Background: Evidences show that maternal vitaminB12 deficiency at periods of development influence metabolic status and degree of metabolic syndrome of the offspring into adulthood. VitaminB12 is required for the synthesis of methionine, which is the precursor of S-adenosyl-methionine, a key methyl donor for DNA methylation. So vitaminB12 deficiency might cause methylation changes, which are thought to alter gene expression of regulatory factors and could result in adverse metabolic phenotypes. Our recent study showed that low maternal vitaminB12 was associated with adverse cord blood lipid profile and higher BMI which provided the clue to explore the link between the adiposity marker, leptin, and vitaminB12. We hypothesize that maternal B12 might program leptin levels in-utero. Therefore we investigated whether maternal B12 levels associate with leptin in maternal adipose tissue, placental tissue and cord blood.
Methods: Paired maternal venous and cord blood samples(n=91), adipose tissue(n=42) and placental tissue(n=83) were collected at delivery. Serum vitaminB12 was determined by electro-chemiluminescent immunoassay. Leptin levels were measured by ELISA. To assess the underlying mechanism, human pre-adipocyte cell line (Chub-S7) was differentiated in various B12 concentrations (1) Control: (B12-500nM); (2) LowB12 (0.15nM) (3) Control + methylation inhibitor (AZ): (B12-500nM + 5-Aza-dC-200nM).
Results: B12 deficiency (<150pmol/L) was common (mothers-40%; neonates-29%). In regression analysis, adjusted for likely confounders, maternal B12 independently associated with neonatal leptin (?=-0.662; p=0.002; R2=12.7%). Leptin gene expression was higher in adipose tissue and placental tissue from mothers with low B12. Leptin gene was higher in adipocytes (Chubs-S7) cultured with low B12 (0.15nM) and treated with normal B12 (500nM) in the presence of methylation inhibitor (5-Aza-dC).
Conclusion: Our study highlights that low maternal B12 associates with higher leptin in cord blood, maternal adipose tissue and placental tissue, suggesting leptin gene could represent a mechanism of adverse programming either in the placental tissue or maternal adipose tissue.?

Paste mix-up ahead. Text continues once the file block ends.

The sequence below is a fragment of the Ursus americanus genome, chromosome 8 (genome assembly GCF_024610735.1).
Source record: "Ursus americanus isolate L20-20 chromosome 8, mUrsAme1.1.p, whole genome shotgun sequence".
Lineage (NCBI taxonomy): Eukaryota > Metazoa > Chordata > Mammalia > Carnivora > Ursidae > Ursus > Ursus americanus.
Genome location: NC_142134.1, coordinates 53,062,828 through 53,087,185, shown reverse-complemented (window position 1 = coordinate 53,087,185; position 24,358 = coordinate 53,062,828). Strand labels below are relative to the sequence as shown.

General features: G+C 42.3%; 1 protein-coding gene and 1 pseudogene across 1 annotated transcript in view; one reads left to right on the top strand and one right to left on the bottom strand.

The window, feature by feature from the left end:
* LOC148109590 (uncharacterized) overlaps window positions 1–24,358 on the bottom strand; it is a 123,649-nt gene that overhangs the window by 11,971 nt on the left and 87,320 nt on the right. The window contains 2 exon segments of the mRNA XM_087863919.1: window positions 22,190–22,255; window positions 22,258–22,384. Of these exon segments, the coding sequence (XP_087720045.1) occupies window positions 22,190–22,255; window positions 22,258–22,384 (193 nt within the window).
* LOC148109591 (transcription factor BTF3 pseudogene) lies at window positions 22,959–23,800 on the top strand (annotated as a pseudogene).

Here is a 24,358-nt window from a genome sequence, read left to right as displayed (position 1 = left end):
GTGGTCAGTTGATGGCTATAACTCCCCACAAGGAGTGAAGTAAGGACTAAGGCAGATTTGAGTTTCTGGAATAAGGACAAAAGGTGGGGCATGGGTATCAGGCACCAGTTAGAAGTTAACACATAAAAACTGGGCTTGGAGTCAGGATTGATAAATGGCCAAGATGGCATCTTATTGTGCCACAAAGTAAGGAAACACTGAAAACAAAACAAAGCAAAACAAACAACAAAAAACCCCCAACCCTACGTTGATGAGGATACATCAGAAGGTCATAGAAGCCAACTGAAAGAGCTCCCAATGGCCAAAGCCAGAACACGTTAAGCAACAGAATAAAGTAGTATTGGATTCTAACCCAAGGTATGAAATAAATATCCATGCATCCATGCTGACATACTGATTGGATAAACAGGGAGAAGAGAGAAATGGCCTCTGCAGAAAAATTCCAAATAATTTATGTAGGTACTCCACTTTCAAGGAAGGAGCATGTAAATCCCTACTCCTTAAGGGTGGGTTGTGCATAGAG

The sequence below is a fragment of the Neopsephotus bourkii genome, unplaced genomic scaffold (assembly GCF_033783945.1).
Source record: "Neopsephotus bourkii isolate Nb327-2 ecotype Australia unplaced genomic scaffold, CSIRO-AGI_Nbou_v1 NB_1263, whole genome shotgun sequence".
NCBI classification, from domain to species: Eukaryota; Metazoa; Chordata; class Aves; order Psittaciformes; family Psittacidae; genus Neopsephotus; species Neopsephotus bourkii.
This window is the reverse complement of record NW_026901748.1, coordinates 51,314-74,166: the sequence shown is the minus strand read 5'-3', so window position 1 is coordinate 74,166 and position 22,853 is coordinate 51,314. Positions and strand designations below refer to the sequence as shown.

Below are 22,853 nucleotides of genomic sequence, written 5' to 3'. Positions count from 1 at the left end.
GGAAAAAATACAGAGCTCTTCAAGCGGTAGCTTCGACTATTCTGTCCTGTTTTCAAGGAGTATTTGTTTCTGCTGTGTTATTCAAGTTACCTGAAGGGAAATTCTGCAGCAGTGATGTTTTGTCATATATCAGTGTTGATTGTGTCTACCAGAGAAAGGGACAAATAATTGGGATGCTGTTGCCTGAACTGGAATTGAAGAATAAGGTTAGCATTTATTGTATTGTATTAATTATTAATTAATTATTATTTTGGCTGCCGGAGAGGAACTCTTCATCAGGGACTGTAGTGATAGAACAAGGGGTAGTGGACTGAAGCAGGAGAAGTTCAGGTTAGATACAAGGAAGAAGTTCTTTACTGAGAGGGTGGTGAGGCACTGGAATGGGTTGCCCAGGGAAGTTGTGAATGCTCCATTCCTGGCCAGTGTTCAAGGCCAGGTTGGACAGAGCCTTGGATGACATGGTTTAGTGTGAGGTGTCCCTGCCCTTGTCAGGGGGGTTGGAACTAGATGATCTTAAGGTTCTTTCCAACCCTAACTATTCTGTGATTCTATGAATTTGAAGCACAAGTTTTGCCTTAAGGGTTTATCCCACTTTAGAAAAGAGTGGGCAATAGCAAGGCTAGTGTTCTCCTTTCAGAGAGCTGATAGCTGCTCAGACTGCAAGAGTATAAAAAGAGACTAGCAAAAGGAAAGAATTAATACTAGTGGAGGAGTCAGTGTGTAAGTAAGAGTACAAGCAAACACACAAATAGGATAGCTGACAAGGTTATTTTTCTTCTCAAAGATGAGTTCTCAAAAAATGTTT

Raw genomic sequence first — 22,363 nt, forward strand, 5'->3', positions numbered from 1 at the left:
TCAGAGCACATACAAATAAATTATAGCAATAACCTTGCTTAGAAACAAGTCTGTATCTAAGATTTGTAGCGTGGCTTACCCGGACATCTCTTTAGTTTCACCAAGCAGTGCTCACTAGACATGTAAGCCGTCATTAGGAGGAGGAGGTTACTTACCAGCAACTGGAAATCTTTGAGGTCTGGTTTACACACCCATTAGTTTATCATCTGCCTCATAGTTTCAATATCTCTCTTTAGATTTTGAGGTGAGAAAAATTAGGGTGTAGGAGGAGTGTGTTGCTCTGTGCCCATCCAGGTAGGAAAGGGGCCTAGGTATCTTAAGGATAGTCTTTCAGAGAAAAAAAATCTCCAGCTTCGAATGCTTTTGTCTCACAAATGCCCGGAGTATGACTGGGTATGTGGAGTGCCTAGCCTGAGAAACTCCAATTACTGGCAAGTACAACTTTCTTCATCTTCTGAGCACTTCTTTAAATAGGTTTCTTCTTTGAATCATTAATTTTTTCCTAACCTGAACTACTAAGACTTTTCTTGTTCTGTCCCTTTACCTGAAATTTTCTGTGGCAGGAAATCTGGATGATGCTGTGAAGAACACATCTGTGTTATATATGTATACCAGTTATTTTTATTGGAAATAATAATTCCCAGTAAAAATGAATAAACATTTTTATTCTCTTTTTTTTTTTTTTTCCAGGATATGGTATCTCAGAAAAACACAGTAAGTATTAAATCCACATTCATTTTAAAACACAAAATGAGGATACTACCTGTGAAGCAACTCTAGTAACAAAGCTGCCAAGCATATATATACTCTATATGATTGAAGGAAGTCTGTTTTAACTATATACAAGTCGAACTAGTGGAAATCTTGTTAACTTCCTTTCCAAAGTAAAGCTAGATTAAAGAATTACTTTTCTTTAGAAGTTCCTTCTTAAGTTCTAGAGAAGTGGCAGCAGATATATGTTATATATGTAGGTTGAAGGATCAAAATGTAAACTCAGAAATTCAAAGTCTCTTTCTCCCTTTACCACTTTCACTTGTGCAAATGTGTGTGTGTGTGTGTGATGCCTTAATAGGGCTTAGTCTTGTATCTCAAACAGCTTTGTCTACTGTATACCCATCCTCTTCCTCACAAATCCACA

Notes for editors
1. For further information about the study please contact:
Dr Ponnusamy Saravanan
Warwick Medical School
University of Warwick
Tel: +44 (0)7717 843260
2. The study “Low maternal B12 associates with higher leptin in maternal adipose tissue, placental tissue and cord blood” will be presented by Dr Adaikala Antonysunil at 13.15 Monday & Tuesday 7-8 November 2016, at the Society for Endocrinology BES 2016 Conference in Brighton, UK.
3. For press enquiries, please contact the Society for Endocrinology press office:
Tel: +44 (0)1454 642 206 (office)
Tel: +44 (0) 7876824027 (mobile)
4. The Society for Endocrinology’s annual conference is held at the Brighton Conference Centre from 7-9 November 2016. The conference features some of the world’s leading basic and clinical endocrinologists who present their work. Journalists wishing to attend should contact the Society for Endocrinology press office using the details above. The scientific programme is available on the conference webpage.
5. The Society for Endocrinology is a UK-based membership organisation representing a global community of scientists, clinicians and nurses who work with hormones. Together we aim to improve public health by advancing endocrine education and research, and engaging wider audiences with the science of hormones. http://www.endocrinology.org